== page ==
Working class hero – Christy Dignam

Christy had been ill for a number of years. We all knew it. Yet, the news of his passing, yesterday, still hit with a shock that was physical for me. It was a bit like my Dad – we’d been so used to near misses, where we thought we’d lost him but he bounced back, that we had irrationally, begun to think that he always would. And now Christy’s really gone and the nation is in mourning.

I did a lot of driving today, so I listened to a lot of radio. Programme after programme was about Christy, as the nation rang in and poured their hearts out about Aslan’s lead singer from Finglas – my hometown also.

In 1988 – the year that Aslan launched their debut album ‘Feel No Shame’ – I set up a local newspaper to give a voice to my community who were always on the receiving end of bad press from the national media of the time. We didn’t try to cover up the negatives, but we made sure to celebrate the positives – and there were many in the tightly-knit community that Finglas had become, after two decades saw it turn from a farming village of a few hundred, to one of Dublin’s largest suburbs with estate after estate of identical houses providing homes for 53,000 people. When I left school, the economy was in tatters. Jobs were hard to come by for most and almost impossible to come by for someone whose address was in Finglas. An infamous Today Tonight programme on RTE – infamous, at least, to the Finglas community – had painted us the poster child of communities gone wrong. It featured kids on horseback galloping around the streets, young people sleeping in cars and single Mums – still a scandalous concept in the 80’s. Aslan were a symbol of hope. “Feel No Shame” was a song about relationships, but the title resonated with us young people in Finglas who were living under a burden of shame that was pushed upon us because of where we came from. Aslan were blazing a trail for a generation of kids whose only way out seemed to be discovery on the football pitch by a scout for an English club – or music. Christy, with his charisma and frontman mastery, was a rockstar to us. But he was an accessible rockstar who still had his feet firmly on the ground. Those who were fortunate enough to see Aslan live will have noted that he gigged in his bare feet to feel a connection with ‘the vibes’, as he described it in an interview with my. newspaper. When the band split there was a collective sigh of disappointment around Finglas. And when they regrouped there was a collective sense of delight. They had fallen and they had got back up again. That was another symbol of hope for us.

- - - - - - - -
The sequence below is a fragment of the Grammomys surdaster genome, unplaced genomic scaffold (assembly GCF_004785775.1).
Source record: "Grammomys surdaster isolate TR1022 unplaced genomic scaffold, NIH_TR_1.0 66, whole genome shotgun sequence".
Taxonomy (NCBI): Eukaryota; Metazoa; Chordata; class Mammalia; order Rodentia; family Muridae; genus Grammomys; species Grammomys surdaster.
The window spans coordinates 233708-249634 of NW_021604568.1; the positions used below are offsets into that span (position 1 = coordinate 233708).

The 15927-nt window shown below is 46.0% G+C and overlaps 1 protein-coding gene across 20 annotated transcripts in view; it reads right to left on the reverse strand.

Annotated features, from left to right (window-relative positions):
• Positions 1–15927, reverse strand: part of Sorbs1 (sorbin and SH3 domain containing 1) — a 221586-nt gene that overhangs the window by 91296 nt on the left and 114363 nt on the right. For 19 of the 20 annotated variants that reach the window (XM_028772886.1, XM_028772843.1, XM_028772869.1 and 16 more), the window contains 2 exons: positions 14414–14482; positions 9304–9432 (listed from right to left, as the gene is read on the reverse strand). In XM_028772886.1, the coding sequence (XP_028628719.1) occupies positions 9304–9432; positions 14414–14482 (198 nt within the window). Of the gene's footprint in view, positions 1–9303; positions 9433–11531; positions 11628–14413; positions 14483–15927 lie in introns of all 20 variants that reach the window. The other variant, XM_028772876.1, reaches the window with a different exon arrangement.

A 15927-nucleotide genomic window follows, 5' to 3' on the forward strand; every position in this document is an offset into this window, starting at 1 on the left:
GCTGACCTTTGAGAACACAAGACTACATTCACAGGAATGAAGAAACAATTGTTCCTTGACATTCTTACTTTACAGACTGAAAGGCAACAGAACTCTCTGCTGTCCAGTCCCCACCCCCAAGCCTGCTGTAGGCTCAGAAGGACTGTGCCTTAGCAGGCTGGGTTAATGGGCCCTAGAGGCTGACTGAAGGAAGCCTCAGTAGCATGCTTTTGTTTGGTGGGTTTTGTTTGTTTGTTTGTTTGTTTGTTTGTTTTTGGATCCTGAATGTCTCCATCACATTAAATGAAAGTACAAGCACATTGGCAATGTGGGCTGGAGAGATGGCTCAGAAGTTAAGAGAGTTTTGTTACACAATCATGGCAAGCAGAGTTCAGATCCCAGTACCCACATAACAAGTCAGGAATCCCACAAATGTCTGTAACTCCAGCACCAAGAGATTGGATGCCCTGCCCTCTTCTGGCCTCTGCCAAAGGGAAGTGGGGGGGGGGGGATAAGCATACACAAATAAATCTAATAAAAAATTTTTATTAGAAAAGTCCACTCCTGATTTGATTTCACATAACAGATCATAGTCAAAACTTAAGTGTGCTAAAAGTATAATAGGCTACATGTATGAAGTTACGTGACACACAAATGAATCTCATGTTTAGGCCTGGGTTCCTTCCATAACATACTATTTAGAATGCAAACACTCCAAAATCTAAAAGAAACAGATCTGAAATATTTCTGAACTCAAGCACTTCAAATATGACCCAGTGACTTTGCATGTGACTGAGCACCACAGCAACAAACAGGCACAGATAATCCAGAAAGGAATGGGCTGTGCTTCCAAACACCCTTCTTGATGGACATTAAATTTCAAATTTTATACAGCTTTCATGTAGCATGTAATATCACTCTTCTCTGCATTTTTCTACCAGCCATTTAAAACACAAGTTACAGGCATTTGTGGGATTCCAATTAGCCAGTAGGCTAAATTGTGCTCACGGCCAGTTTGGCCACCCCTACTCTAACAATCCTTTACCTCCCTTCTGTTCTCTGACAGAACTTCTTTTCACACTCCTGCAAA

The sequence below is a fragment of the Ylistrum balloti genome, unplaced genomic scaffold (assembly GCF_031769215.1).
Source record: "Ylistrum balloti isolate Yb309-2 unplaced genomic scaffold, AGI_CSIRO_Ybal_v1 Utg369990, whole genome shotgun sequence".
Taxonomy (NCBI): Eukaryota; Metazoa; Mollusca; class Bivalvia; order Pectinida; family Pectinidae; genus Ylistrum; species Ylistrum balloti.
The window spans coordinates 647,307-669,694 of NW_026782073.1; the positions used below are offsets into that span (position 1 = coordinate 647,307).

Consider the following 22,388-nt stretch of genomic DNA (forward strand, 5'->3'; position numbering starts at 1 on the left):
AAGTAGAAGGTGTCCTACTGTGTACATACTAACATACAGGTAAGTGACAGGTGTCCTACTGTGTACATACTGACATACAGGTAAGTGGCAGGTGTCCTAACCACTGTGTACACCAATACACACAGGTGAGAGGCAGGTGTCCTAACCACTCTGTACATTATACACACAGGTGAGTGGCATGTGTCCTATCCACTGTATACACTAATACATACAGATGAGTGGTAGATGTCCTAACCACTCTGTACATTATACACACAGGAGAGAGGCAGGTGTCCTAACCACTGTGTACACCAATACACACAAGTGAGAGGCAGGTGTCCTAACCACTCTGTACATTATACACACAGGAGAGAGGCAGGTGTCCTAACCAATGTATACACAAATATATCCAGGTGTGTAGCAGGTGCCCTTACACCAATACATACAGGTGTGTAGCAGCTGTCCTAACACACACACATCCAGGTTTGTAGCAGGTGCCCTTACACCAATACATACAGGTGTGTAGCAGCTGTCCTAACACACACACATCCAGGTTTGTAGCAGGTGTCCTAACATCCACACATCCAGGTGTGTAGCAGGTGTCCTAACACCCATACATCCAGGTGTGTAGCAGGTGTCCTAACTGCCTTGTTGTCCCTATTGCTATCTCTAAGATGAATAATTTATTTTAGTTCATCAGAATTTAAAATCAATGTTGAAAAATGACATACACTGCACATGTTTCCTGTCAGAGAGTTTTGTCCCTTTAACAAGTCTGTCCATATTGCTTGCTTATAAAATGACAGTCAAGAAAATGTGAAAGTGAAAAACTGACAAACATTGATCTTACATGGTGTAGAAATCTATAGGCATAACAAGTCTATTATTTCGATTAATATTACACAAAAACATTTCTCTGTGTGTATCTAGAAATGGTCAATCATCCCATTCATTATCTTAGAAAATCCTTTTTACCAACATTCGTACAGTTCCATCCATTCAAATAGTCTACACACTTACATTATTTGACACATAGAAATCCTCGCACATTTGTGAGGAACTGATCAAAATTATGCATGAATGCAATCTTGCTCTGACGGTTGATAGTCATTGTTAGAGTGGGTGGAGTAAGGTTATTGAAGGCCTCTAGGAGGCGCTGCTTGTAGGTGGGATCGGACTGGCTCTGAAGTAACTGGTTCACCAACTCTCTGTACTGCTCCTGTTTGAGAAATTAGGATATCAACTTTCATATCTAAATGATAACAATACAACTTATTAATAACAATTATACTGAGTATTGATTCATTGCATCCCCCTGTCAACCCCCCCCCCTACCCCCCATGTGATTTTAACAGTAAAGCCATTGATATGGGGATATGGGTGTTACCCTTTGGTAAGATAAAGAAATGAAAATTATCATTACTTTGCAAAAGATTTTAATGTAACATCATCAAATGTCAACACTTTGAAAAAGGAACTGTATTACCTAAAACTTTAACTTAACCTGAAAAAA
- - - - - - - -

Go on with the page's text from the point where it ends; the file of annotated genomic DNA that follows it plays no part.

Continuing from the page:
In recent years, as Christy spoke openly, generously and honestly about his fight with cancer, his thoughts and his life, those who didn’t already love him fell in love with him. Anyone following me on social media will know that I’ve just completed a three-part series about the recent history of Finglas – “A Finglas Story” that is due to be screened in August. Christy has agreed to an interview for that series – an interview that his failing health was to deny me. Without Christy’s voice, the series will have something important missing – and maybe that’s appropriate, because without his voice, Finglas will always have something missing now.

To Christy’s family, and his band family – thanks for sharing him with us. I note an article in the Economic Times of India announcing his passing. Christy had fans all over the world, but more so in Ireland and at another level completely, in his hometown of Finglas. He’ll be deeply missed and always honoured.

2 thoughts on “Working class hero – Christy Dignam

  1. A very touching tribute, which I thoroughly enjoyed. Truly, it was one of the most insightful pieces that I have read about his passing. RIP Christy Dignam.

    1. Thanks Jason. That means a lot coming from a journalist of your stature and someone who has known Christy throughout the years.

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